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Published Articles by David Balovich

Title: Have You Noticed 
Published in: Creditworthy News
Date: 10/8/03
there has been a gender shift in the credit profession and that’s not a bad thing.

When I began my credit career, over thirty years ago, the only women in the credit department were support personnel, clerks and typists (remember typewriters?) A college degree was an asset but pants were a requirement to qualify for a collection or credit position. Back then, men tended to get more respect from the customers (both male and female) and men were usually more aggressive (an attribute management rewarded).

Credit and collections was different back then. Credit was treated as a privilege rather then a right and paying your bills on time was the honorable thing to do. Those that did not pay their bills were truly “deadbeats” but they were not common. Because of this, the position of credit professional was not looked upon as an important function in the development of the business but rather a position of applying “debits and credits” and thus many credit professionals were imported from the accounting department

To many, the credit department was an “entry level” position or a “stop” along the way as one aspired to loftier positions in their organizations or “climb their way to the top”. For example, Robert Crandall, the former chairman of AMR, the parent of American Airlines, began his career in the credit department of Eastman-Kodak.

Women were still viewed by management as temporary employees who would eventually marry, take maternity leave and retire from the workplace to become full time homemakers.

As the role of credit began to change in the 1980’s so did the credit professional. In the 1980’s women began to emerge in the credit profession. Several factors can be attributed to this evolution. Two income families, single working mothers, educational opportunities provided by organizations such as the Credit and Financial Development Division of NACM and the recognition by management that women were remaining in their positions longer and not as likely to change jobs as often as their male counterparts.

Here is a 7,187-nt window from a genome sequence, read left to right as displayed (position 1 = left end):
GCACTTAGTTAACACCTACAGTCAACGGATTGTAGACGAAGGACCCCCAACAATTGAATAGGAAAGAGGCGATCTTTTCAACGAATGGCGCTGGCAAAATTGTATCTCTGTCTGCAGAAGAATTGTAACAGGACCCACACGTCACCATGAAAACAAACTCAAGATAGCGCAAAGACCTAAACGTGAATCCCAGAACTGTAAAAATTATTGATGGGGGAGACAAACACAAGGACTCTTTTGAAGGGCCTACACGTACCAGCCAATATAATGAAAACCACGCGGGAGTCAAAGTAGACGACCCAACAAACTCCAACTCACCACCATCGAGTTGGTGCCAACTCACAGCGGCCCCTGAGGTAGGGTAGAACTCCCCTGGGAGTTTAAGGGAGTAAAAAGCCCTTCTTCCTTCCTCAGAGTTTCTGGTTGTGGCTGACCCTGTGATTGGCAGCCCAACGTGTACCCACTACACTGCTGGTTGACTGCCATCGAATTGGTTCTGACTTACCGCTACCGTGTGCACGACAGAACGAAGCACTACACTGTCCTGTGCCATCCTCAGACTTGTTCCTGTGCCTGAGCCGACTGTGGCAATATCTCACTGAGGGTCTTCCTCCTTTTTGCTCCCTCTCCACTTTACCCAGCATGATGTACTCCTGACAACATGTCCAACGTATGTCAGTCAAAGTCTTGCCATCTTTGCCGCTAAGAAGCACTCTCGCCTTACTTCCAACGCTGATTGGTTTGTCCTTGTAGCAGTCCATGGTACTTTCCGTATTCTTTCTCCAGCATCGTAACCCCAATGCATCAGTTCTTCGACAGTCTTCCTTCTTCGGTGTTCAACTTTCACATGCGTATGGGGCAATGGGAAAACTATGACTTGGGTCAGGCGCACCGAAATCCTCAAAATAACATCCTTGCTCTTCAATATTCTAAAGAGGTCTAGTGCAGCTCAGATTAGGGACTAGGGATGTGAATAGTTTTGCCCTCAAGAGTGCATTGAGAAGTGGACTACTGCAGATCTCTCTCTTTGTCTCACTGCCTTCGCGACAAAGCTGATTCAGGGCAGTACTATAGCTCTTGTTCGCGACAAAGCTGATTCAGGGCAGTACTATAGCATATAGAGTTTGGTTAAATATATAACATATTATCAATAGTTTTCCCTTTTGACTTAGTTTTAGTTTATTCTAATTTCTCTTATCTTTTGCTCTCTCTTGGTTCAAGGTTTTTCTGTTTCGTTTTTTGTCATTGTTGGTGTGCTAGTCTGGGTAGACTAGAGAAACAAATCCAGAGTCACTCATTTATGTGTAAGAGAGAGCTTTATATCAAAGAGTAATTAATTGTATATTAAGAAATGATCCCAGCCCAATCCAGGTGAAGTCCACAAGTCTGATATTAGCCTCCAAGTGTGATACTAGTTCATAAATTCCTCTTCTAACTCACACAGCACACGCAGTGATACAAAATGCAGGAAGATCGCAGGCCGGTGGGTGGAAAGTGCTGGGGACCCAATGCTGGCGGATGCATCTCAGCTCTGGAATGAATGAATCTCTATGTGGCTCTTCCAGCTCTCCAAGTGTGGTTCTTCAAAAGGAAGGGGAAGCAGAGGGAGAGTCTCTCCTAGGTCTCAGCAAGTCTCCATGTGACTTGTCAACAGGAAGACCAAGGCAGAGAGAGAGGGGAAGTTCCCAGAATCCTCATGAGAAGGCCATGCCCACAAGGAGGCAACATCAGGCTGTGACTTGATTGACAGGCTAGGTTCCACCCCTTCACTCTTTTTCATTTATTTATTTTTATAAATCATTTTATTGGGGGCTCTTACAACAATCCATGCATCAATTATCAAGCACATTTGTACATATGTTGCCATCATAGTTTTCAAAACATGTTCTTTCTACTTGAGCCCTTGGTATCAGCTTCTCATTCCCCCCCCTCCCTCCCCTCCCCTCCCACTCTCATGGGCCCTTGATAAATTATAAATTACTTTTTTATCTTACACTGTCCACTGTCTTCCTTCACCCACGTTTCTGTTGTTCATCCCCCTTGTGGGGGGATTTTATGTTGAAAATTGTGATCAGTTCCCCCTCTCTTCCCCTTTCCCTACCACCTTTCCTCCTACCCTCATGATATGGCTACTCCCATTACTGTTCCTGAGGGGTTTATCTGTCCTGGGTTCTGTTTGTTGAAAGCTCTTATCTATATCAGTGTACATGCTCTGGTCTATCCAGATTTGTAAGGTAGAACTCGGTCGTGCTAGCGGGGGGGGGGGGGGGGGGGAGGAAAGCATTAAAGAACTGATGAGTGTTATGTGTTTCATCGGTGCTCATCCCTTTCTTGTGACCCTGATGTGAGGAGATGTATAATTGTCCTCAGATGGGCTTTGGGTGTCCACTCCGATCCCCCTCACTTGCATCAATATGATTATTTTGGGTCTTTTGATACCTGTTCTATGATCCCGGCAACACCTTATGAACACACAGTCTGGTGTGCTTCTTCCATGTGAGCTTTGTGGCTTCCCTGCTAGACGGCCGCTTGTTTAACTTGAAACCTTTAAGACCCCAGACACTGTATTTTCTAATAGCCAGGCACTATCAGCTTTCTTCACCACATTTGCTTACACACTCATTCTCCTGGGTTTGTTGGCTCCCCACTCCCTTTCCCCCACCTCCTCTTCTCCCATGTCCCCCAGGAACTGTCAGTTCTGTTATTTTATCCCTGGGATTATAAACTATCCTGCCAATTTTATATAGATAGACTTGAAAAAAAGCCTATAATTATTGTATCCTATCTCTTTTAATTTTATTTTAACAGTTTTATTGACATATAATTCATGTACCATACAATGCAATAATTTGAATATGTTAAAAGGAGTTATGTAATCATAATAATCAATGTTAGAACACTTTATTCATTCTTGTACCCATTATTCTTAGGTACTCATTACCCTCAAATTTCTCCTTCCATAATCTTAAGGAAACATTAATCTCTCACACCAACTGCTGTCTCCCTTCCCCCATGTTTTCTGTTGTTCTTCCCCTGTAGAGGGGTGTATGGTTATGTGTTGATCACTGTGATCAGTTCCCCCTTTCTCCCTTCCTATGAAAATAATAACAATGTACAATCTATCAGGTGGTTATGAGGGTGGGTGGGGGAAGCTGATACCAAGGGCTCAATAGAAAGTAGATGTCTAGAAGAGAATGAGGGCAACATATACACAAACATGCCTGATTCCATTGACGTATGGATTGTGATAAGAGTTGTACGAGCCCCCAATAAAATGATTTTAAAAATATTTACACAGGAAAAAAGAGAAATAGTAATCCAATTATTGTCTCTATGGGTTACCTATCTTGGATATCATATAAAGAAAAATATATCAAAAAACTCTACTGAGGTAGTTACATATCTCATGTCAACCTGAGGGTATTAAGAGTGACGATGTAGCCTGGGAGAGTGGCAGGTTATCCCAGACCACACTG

In his book, “Men are from Mars, Women are from Venus”, John Gray describes the differences between men and women both in social and business relationships. Women tend to be more successful in credit & collections due to their willingness and ability to adapt, listen and display empathy. Whereas, the male counterpart’s position is usually one of “our way or the highway”. Women were proving to be very successful in accounts receivable management.

In a perfect world, the ideal credit department would be made up of equal groups of men and women who are not only inquisitive but skilled in listening, negotiating and motivating.  In addition they would be customer oriented with the ability to speak clearly. These attributes are usually found more often in Venusians then Martians.

Although these attributes are taught in seminar, more often then not, they are embraced more by women then men. Collection problems will continue to increase regardless of the economy and the time has come to abandon our Martian ways if we want to be successful in our endeavors.

I wish you well.

This information is provided as information only and not legal advice. Legal advice should be obtained from a competent, licensed attorney, in good standing with the state bar association.

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